In 1967, Ursula joined the University of Toronto Department of Metallurgy where she developed the field of archaeological analysis using metals. She began teaching at the university. By 1973, she became a University Professor, the highest level of professor one could have reached at the university. She explains her experience being a women in science and education then:
“[Working as a female professor of engineering] was pretty lonely. The real difficulty is to protect and advance your women students, and to see that they are in a hassle-free environment. When I came to university, I’d been long enough to know that I wasn’t one of the gang, and I never would be. I didn’t have a desire to be one of the boys. But the great wish — to give my women students a hassle-free, happy learning environment — that’s what’s difficult. The culture of engineering is not a culture of acceptance and understanding of anything that is female — at the time — equal.”
Inherent in her lectures and transcripts, Ursula always had a vision and a focus for the future of women in the workplace. She knew what it was to work in an environment that was male dominant, and put her foot down, and explicitly stated that she didn’t want to be a “typical” person in the field. She was comfortable enough with herself to stand out.
In 1989, Ursula had just released her Massey Lectures on the Real World of Technology. She discusses the effect of technology on our everyday lives. After the Industrial Revolution, she says that the technological developments caused people to be overly-compliant, recommending people to trust their instincts and not censor their imaginations blinded by technology. She was one of the world leading interdisciplinary scholars.
From Ursula’s Massey Lessons, Ursula started to realize a larger purpose. She wanted to take her experience in education and apply it elsewhere. She dreamt of a school built on strong values, in the early 1990s. The school, named Ursula Franklin Academy, opened its doors in 1995, at 90 Croatia Street around Dufferin Station in Toronto. On the opening day of the academy, Ursula says:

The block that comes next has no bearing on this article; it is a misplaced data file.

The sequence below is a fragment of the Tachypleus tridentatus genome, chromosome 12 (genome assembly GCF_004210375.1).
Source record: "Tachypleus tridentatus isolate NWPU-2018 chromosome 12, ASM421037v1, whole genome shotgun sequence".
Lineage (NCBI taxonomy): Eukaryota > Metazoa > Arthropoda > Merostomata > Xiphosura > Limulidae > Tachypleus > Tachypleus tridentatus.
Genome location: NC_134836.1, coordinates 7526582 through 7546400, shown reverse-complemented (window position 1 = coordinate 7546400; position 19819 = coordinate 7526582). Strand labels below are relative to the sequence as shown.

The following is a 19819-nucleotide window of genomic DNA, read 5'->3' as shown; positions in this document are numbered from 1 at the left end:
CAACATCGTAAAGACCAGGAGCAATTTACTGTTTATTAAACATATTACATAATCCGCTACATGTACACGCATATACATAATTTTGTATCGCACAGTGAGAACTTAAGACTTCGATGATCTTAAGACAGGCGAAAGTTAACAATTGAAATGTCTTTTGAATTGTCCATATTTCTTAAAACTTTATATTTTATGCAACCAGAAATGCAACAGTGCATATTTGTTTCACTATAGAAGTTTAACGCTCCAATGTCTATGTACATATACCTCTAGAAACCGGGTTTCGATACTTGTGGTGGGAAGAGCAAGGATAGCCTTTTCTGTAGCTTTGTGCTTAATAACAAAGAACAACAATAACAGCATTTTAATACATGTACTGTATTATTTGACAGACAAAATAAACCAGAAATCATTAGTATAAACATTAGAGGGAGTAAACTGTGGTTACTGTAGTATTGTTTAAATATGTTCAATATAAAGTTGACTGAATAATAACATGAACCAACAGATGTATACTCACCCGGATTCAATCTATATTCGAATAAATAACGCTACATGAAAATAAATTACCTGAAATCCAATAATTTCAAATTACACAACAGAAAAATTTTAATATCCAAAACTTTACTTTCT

“Here are the three wishes that I have for the new academy: First of all, I hope that the school will be an exciting place of learning, where students will discover the joys and challenges of gaining knowledge and understanding. Then, I hope that the school will become a place for building lasting friendships among students, parents and teachers. And, finally, I hope that the endeavours being made in the school to build knowledge and understanding will extend out into the broader community and that the community, in turn, will enrich and support the goals and dreams of the school.” — Dr. Ursula Franklin, 1995
Ursula Franklin Academy in Toronto from 2015
Moving to current-day, Ursula Franklin Academy now has 500 students, and has moved to the core of High Park, sharing its quarters with Western Tech and The Student School. The school still maintains values that Ursula Franklin herself instilled. While Ursula Franklin Academy (usually called UFA, for short) has a few unique aspects:
All incoming students have to go through an application process to get accepted. - All students at this school must wear uniform. - Students from all grades get to interact with one another through Wednesday Enrichment Program, where teachers or students run sessions based on extracurriculars (Programming for Competitions, etc) - Students call their teachers by their first name, promoting a greater sense of community and connection. - Emphasis on learning that is connected to the real world, based in inquiry-based learning.
Ursula’s push for gender equality in the workplace was incredibly motivating. During her term at the Ontario Research Foundation, she proved that it was possible for married women, and women who had children to work in the workplace. During her term as a Professor at the University of Toronto, she fought incredibly hard for fighting for a hassle-free learning environment, which very few workplaces had back then. She managed to see applicability of technology aside from them being just machines; while also maintaining a human aspect of our lives. Through UFA, her values have inspired students attending the school for 23 years. Unfortunately, Ursula passed away on July 22, 2016 when she was 94. The lives she touched and the people she inspired live on and fight in her memory.
An Excerpt from an UFA Grad
I’m Nat. I’m a blockchain developer at STK. I organized DeltaHacks, a hackathon for change at McMaster University, and Stackathon, a blockchain hackathon at STK. I love tech, rock climbing, my fluffy dog, and fandoms (Star Wars, Pokémon, Doctor Who, Harry Potter — I could go on, so I’ll stop there).